Thus, the test: if the Mohameds would be allowed to buy and move into the Rosenbaum home, then everything is hunky-dory. But if they would not be permitted to do so, for no reason other than some restriction that only allows Jews to live within the settlements… well, that sure as anything seems like segregation to me. And so to whatever extent this sort of thing may be going on in the OTs, it must be done away with, just as South Africa did.

And now, item number 2- one state, versus two states…

This discussion really is unavoidable for me, because the “one state solution” is potentially a viable B, in that it could possibly satisfy my 2 requirements for B. This variety of B is the one favored among the hardcore Q2, BDS crowd. There is one thing about this movement that I am OK with, and that is their preference for non-violent methods: I recognize that “Boycott, Divest, and Sanctions”, is a hugely significant step in the right direction, from the ol’ standard, “Kill, Kill, and Kill Some More (and more, and more, and more…)” And moreover, that very same trifecta of economically based, non-violent tactics is what ultimately brought about the end of apartheid in South Africa.

However, I would prefer that the goal of these non-violent protests be limited to simply ending the Israeli policies that could rightfully be considered as segregationist. I am not in favor of their other demand- dismantling Israel, and then combining Israeli and the OTs into a single country… sort of how the now separate Czech Republic and Slovakia were once merged into Czechoslovakia, likewise the BDSers advocate for Israel and Palestine to meld together, into perhaps “Israpal”, or “Palael”, or something like that.

So, why I prefer two states, to one state: I basically feel that there’s too much uncertainty as to how successful a single, unified Israeli-Palestinian state would be. But what is by no means uncertain, is how much Israelis love having their own country: it’s overwhelmingly blatant how over-the-moon, exuberantly ecstatic Israelis are about having Israel as their very own sovereign nation. So based on this, I would anticipate that the Palestinians would also love having a country all of their own, and so the best case scenario that I can foresee is for the Palestinians to also be granted the opportunity to have this same joy that the Israelis now have.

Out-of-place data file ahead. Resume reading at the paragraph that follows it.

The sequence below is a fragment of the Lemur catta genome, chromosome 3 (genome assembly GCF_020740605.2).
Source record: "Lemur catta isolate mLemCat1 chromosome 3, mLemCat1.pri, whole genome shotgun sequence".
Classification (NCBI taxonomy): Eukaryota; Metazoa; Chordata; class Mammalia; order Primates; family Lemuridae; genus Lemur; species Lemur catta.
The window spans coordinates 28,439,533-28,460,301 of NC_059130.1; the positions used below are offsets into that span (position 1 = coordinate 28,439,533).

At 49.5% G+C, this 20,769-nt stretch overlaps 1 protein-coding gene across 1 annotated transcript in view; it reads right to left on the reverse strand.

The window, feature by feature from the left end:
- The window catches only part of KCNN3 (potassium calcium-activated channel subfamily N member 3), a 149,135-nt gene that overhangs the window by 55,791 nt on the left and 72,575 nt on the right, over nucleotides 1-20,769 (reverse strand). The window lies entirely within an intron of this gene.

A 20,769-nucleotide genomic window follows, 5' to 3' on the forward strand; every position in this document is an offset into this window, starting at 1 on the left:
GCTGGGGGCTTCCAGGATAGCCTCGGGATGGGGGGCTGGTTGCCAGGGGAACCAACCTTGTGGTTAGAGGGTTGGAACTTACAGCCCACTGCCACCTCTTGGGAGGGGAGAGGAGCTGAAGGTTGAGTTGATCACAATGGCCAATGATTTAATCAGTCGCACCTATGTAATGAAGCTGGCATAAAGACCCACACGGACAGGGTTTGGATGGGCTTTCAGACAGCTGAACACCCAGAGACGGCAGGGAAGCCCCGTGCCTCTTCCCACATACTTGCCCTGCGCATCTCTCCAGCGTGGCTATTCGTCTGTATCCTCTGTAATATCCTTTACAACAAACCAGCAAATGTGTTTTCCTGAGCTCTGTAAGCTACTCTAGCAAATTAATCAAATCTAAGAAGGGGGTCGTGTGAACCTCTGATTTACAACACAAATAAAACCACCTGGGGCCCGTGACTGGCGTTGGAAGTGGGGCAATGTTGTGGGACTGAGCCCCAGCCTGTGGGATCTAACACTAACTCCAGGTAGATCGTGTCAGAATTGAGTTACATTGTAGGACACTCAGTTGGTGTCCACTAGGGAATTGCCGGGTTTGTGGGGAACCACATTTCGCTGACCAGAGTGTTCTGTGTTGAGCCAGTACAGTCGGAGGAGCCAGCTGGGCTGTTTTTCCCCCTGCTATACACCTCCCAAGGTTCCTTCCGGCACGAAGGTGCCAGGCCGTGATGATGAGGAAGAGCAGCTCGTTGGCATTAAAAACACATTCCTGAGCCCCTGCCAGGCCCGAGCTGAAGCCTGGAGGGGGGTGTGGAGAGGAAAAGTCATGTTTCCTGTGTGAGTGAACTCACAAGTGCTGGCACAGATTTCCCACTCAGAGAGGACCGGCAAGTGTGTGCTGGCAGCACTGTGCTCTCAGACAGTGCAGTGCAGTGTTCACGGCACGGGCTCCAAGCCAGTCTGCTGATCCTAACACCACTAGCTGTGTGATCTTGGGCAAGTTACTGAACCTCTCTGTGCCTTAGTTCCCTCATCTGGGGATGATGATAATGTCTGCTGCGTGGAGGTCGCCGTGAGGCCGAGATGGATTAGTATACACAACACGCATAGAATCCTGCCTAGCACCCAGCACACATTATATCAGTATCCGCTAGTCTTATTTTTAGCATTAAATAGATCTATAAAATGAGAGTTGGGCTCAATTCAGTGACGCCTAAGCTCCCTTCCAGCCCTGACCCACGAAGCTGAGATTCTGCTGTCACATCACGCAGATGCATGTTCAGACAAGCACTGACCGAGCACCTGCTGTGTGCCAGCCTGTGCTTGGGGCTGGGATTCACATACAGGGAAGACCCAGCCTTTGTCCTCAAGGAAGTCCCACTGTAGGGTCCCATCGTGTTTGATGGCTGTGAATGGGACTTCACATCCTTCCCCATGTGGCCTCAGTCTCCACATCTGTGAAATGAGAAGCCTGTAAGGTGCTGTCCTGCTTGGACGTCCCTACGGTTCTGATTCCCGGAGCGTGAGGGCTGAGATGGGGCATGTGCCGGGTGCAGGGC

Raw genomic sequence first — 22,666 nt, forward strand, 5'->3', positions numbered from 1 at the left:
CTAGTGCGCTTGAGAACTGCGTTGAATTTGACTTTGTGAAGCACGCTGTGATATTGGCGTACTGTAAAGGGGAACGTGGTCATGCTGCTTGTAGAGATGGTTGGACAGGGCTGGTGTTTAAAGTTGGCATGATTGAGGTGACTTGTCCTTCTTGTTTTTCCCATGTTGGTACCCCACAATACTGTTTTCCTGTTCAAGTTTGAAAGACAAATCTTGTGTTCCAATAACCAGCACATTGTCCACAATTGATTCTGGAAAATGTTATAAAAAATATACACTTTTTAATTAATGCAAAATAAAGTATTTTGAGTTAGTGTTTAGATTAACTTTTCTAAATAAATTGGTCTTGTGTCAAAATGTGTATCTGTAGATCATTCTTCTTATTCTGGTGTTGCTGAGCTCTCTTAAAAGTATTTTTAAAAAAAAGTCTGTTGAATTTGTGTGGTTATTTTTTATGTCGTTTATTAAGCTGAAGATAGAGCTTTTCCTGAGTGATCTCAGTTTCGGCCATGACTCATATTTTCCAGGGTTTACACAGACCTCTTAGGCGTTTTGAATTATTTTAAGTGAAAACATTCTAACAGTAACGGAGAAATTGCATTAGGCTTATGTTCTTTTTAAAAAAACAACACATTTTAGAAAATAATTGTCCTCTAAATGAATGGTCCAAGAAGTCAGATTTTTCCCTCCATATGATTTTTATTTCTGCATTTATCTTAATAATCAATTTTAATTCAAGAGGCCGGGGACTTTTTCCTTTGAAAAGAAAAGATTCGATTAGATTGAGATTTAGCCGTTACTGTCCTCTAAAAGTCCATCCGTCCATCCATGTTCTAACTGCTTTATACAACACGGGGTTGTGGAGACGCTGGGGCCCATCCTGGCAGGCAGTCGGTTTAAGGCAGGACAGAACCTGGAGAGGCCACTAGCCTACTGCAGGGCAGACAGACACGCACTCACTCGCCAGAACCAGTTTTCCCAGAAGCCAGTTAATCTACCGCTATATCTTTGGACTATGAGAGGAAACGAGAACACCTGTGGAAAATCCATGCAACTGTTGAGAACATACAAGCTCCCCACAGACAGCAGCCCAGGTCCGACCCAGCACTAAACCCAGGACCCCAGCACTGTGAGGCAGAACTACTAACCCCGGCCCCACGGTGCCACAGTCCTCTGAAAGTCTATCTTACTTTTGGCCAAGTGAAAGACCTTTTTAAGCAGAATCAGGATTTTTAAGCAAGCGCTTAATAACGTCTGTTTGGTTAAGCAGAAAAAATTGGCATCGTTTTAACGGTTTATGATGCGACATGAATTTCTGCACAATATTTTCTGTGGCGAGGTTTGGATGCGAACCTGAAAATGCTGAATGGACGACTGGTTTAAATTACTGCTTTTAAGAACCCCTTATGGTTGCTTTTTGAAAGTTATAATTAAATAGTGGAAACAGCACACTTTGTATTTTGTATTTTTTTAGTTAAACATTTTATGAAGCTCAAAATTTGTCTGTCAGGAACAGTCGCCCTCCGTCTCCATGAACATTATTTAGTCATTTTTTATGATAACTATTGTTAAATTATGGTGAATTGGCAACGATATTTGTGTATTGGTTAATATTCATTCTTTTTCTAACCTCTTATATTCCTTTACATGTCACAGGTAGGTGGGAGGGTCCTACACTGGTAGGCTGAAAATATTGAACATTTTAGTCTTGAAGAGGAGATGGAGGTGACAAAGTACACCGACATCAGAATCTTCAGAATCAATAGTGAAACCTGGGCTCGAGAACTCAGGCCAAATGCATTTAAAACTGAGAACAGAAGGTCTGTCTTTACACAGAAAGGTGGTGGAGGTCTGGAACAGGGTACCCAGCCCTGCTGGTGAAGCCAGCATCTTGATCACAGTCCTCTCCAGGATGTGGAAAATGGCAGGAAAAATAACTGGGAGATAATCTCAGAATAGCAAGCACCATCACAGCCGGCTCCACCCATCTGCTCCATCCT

OK, maybe I made that too easy for myself… I mean, isn’t it high time we moved past all this emphasis on race? It isn’t necessary to always couch things in those terms. How about the fact that the Jewish settlements in the OTs, are illegal under international law? And that for repeatedly violating this law, Israel has enough UN resolutions against it to choke a horse? And now here I am saying that the Jewish settlers presently in the OTs, should be allowed to remain living there???

It’s not faaaaaaaaaaiiiiiir…

I had a strong feeling from the very outset, that of all that I’m proposing, this is what would garner the most opposition. So, why should the Palestinians accept the presence of the Jews that are currently on their land?

Because they’re so superbly magnanimous, that’s why. You “talk the talk”, now “walk the walk”.

Butbutbut… butbutbut… the other guy-

I don’t give a good goddamn what “the other guy” is, or isn’t doing. Why not “take the high road”, towards the compromise point, regardless of whether the other side is doing the same?

Ah yes, COMPROMISE– the warm fuzzy underpinning of peace, where both sides agree to give up something, because they reach the understanding that having peace is better than having whatever it is they’re giving up.

Published in 2016 by Sandra Goldstein.